The Flugabwehrkanonenpanzer Gepard (“anti-aircraft cannon tank Cheetah”, better known as the Flakpanzer Gepard) is an all-weather-capable German self-propelled anti-aircraft gun (SPAAG). It was developed in the 1960s and fielded in the 1970s, and has been upgraded several times with the latest electronics. It constituted a cornerstone of the air defence of the German Army (Bundeswehr) and a number of other NATO countries. In Germany, the Gepard was phased out in late 2010 and replaced by Wiesel 2 Ozelot Leichtes Flugabwehrsystem (LeFlaSys) with four FIM-92 Stinger or LFK NG missile launchers. A variant with the MANTIS gun system and LFK NG missiles, based on the GTK Boxer, was also considered.
The vehicle is based on the hull of the Leopard 1 tank with a large fully rotating turret carrying the armamentâ€”a pair of 35 mm Oerlikon KDA autocannons and the two radar dishesâ€”a general search radar at the rear of the turret and the tracking radar, and a laser rangefinder, at the front between the guns. Each gun has a firing rate of 550 rounds/min. The guns are 90 calibres (3.15 m (10 ft 4 in)) long, with a muzzle velocity of 1,440 m/s (4,700 ft/s) (FAPDSâ€”Frangible Armour Piercing Discarding Sabot rounds), giving an effective range of 5,500 m. The KDA autocannon can take two different ammunition types; the usual loading is a mix of 320 AA and 20 AP rounds per gun. Combined rate of fire is 1,100 rounds/min.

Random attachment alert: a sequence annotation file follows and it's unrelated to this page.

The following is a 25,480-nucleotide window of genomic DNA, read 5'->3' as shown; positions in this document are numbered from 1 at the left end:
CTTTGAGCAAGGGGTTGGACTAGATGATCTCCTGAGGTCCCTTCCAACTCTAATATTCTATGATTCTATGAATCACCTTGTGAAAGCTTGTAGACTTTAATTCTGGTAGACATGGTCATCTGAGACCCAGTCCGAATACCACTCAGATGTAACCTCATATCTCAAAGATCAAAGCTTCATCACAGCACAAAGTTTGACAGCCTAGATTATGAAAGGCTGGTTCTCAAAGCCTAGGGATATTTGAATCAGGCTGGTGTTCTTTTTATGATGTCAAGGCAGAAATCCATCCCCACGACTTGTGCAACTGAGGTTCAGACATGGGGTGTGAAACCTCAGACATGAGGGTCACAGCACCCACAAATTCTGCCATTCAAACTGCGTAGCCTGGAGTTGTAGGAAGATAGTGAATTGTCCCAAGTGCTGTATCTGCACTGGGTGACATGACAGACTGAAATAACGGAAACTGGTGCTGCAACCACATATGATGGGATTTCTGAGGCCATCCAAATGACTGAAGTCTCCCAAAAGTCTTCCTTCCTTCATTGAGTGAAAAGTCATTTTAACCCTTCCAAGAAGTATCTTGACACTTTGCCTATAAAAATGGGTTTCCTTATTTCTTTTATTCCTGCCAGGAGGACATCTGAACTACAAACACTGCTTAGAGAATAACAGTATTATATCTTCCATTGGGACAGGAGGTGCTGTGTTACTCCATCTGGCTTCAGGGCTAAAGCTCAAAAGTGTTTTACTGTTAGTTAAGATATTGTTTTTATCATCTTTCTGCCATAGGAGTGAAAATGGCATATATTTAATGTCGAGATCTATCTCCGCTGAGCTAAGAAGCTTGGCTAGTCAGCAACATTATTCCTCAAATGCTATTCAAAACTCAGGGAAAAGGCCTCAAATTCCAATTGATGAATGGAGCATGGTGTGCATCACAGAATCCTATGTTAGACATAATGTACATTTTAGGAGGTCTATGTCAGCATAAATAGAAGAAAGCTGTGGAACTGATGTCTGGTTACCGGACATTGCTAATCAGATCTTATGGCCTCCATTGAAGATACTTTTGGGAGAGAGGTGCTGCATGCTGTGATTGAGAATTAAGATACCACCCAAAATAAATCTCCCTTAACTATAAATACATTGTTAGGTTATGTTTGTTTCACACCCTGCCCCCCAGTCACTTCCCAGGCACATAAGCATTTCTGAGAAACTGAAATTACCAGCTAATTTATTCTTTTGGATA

The Gepard is based on a slightly modified chassis of the Leopard 1 main battle tank, including the complete drive unit with a 37.4-liter 10-cylinder multi-fuel engine (type: MB 838 CaM 500) with two mechanical superchargers built by MTU. The V-engine with a cylinder angle of 90 degrees has 610 kW at 2200 RPM (830 PS) and consumes, depending on the surface and driving style, around 150 liters per 100 kilometers. To ensure a steady supply of oil, even in difficult terrain and under extreme skew, the engine is provided with a dry sump forced lubrication. Even the gearbox from ZF Friedrichshafen and the exhaust system with fresh air admixture to reduce the infrared signature were taken from the Leopard 1 MBT.
The current version of the GEPARD is designed to overcome all challenges of the 21st century in defence against modern combat aircraft, attack helicopters, remote-controlled missiles and rockets. It can also dependably combat drones. The ballistic projectiles cannot be destroyed by electronic defence measures and the clouds of shrapnel they generate will reliably destroy the target. KMW has mass-produced 570 systems of this type as general contractor and has also been main contractor for the technical and logistical support for the system since it went into use. GEPARDs have been supplied to Germany, the Netherlands, Belgium and Romania.